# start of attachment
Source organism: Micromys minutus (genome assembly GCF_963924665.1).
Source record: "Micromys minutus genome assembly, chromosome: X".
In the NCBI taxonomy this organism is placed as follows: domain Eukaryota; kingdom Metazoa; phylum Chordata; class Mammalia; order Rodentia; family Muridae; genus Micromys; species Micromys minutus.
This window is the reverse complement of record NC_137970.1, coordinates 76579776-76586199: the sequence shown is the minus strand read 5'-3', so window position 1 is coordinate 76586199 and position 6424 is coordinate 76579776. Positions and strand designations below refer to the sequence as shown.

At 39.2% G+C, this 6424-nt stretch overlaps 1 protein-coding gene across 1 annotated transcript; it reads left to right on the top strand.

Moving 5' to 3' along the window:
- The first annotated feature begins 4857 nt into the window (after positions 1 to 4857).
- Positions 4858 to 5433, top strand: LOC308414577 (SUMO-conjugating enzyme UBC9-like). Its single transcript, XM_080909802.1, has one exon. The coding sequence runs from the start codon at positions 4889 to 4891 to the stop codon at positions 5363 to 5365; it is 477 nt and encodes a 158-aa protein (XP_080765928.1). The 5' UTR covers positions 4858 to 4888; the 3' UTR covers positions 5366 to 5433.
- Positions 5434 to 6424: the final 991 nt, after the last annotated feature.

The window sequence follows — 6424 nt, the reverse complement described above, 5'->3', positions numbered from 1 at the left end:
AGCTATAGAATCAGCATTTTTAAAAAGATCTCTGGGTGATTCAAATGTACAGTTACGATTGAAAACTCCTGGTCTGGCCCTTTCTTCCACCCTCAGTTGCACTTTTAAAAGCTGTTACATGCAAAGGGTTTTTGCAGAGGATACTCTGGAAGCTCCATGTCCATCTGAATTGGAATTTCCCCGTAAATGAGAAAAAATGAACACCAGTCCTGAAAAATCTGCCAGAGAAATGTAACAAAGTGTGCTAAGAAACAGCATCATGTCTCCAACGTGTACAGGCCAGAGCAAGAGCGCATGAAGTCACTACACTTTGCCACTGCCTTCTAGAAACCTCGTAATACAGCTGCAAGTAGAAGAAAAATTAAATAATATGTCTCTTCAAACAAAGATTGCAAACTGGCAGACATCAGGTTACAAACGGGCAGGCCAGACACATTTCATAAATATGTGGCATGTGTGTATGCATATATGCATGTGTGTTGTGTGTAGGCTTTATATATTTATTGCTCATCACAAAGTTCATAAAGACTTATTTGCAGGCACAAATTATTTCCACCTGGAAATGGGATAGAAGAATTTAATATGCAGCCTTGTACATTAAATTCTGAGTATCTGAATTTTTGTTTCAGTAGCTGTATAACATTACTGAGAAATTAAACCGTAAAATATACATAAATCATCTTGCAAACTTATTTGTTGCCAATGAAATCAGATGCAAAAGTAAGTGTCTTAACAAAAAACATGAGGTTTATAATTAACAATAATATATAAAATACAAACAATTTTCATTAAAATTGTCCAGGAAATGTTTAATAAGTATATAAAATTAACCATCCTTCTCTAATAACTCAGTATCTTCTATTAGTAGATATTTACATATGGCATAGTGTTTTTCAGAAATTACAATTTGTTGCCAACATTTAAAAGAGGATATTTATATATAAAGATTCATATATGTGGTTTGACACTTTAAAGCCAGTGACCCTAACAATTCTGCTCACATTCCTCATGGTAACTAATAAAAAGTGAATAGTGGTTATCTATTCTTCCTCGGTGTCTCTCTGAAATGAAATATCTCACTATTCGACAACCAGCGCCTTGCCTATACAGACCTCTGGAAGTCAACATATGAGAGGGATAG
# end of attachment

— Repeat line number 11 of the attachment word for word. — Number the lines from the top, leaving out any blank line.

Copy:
AGCTATAGAATCAGCATTTTTAAAAAGATCTCTGGGTGATTCAAATGTACAGTTACGATTGAAAACTCCTGGTCTGGCCCTTTCTTCCACCCTCAGTTGCACTTTTAAAAGCTGTTACATGCAAAGGGTTTTTGCAGAGGATACTCTGGAAGCTCCATGTCCATCTGAATTGGAATTTCCCCGTAAATGAGAAAAAATGAACACCAGTCCTGAAAAATCTGCCAGAGAAATGTAACAAAGTGTGCTAAGAAACAGCATCATGTCTCCAACGTGTACAGGCCAGAGCAAGAGCGCATGAAGTCACTACACTTTGCCACTGCCTTCTAGAAACCTCGTAATACAGCTGCAAGTAGAAGAAAAATTAAATAATATGTCTCTTCAAACAAAGATTGCAAACTGGCAGACATCAGGTTACAAACGGGCAGGCCAGACACATTTCATAAATATGTGGCATGTGTGTATGCATATATGCATGTGTGTTGTGTGTAGGCTTTATATATTTATTGCTCATCACAAAGTTCATAAAGACTTATTTGCAGGCACAAATTATTTCCACCTGGAAATGGGATAGAAGAATTTAATATGCAGCCTTGTACATTAAATTCTGAGTATCTGAATTTTTGTTTCAGTAGCTGTATAACATTACTGAGAAATTAAACCGTAAAATATACATAAATCATCTTGCAAACTTATTTGTTGCCAATGAAATCAGATGCAAAAGTAAGTGTCTTAACAAAAAACATGAGGTTTATAATTAACAATAATATATAAAATACAAACAATTTTCATTAAAATTGTCCAGGAAATGTTTAATAAGTATATAAAATTAACCATCCTTCTCTAATAACTCAGTATCTTCTATTAGTAGATATTTACATATGGCATAGTGTTTTTCAGAAATTACAATTTGTTGCCAACATTTAAAAGAGGATATTTATATATAAAGATTCATATATGTGGTTTGACACTTTAAAGCCAGTGACCCTAACAATTCTGCTCACATTCCTCATGGTAACTAATAAAAAGTGAATAGTGGTTATCTATTCTTCCTCGGTGTCTCTCTGAAATGAAATATCTCACTATTCGACAACCAGCGCCTTGCCTATACAGACCTCTGGAAGTCAACATATGAGAGGGATAG